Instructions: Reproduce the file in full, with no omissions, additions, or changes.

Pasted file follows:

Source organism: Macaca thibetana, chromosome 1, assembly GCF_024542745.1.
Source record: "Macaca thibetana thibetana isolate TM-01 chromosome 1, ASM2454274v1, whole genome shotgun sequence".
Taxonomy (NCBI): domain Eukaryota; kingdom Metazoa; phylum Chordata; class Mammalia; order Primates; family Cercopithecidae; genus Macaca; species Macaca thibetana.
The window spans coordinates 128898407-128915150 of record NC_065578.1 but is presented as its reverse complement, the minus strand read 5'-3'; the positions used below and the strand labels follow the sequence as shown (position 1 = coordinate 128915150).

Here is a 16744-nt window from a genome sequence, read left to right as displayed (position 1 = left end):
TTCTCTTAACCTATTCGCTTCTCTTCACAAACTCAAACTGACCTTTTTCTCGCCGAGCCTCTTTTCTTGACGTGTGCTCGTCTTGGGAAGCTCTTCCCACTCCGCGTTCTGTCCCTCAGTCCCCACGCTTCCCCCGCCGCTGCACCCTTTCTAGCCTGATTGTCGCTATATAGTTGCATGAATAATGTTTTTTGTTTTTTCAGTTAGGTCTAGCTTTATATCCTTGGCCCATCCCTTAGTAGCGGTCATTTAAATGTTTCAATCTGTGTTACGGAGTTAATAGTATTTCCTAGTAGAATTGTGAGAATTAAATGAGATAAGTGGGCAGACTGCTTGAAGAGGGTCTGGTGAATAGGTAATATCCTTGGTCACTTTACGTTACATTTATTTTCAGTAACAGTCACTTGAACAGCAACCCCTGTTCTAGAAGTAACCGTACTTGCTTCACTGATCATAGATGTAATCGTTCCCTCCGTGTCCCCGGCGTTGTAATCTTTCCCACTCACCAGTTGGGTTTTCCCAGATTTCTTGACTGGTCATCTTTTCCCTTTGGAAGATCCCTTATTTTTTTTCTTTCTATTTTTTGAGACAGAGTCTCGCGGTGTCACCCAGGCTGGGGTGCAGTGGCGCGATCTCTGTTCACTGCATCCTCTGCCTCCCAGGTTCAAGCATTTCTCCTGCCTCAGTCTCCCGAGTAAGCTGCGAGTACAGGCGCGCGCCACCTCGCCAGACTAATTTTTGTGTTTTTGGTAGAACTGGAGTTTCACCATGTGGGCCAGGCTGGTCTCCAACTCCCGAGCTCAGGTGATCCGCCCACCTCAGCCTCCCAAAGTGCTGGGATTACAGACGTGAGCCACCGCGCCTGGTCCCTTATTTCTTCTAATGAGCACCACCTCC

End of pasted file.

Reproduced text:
Source organism: Macaca thibetana, chromosome 1, assembly GCF_024542745.1.
Source record: "Macaca thibetana thibetana isolate TM-01 chromosome 1, ASM2454274v1, whole genome shotgun sequence".
Taxonomy (NCBI): domain Eukaryota; kingdom Metazoa; phylum Chordata; class Mammalia; order Primates; family Cercopithecidae; genus Macaca; species Macaca thibetana.
The window spans coordinates 128898407-128915150 of record NC_065578.1 but is presented as its reverse complement, the minus strand read 5'-3'; the positions used below and the strand labels follow the sequence as shown (position 1 = coordinate 128915150).

Here is a 16744-nt window from a genome sequence, read left to right as displayed (position 1 = left end):
TTCTCTTAACCTATTCGCTTCTCTTCACAAACTCAAACTGACCTTTTTCTCGCCGAGCCTCTTTTCTTGACGTGTGCTCGTCTTGGGAAGCTCTTCCCACTCCGCGTTCTGTCCCTCAGTCCCCACGCTTCCCCCGCCGCTGCACCCTTTCTAGCCTGATTGTCGCTATATAGTTGCATGAATAATGTTTTTTGTTTTTTCAGTTAGGTCTAGCTTTATATCCTTGGCCCATCCCTTAGTAGCGGTCATTTAAATGTTTCAATCTGTGTTACGGAGTTAATAGTATTTCCTAGTAGAATTGTGAGAATTAAATGAGATAAGTGGGCAGACTGCTTGAAGAGGGTCTGGTGAATAGGTAATATCCTTGGTCACTTTACGTTACATTTATTTTCAGTAACAGTCACTTGAACAGCAACCCCTGTTCTAGAAGTAACCGTACTTGCTTCACTGATCATAGATGTAATCGTTCCCTCCGTGTCCCCGGCGTTGTAATCTTTCCCACTCACCAGTTGGGTTTTCCCAGATTTCTTGACTGGTCATCTTTTCCCTTTGGAAGATCCCTTATTTTTTTTCTTTCTATTTTTTGAGACAGAGTCTCGCGGTGTCACCCAGGCTGGGGTGCAGTGGCGCGATCTCTGTTCACTGCATCCTCTGCCTCCCAGGTTCAAGCATTTCTCCTGCCTCAGTCTCCCGAGTAAGCTGCGAGTACAGGCGCGCGCCACCTCGCCAGACTAATTTTTGTGTTTTTGGTAGAACTGGAGTTTCACCATGTGGGCCAGGCTGGTCTCCAACTCCCGAGCTCAGGTGATCCGCCCACCTCAGCCTCCCAAAGTGCTGGGATTACAGACGTGAGCCACCGCGCCTGGTCCCTTATTTCTTCTAATGAGCACCACCTCC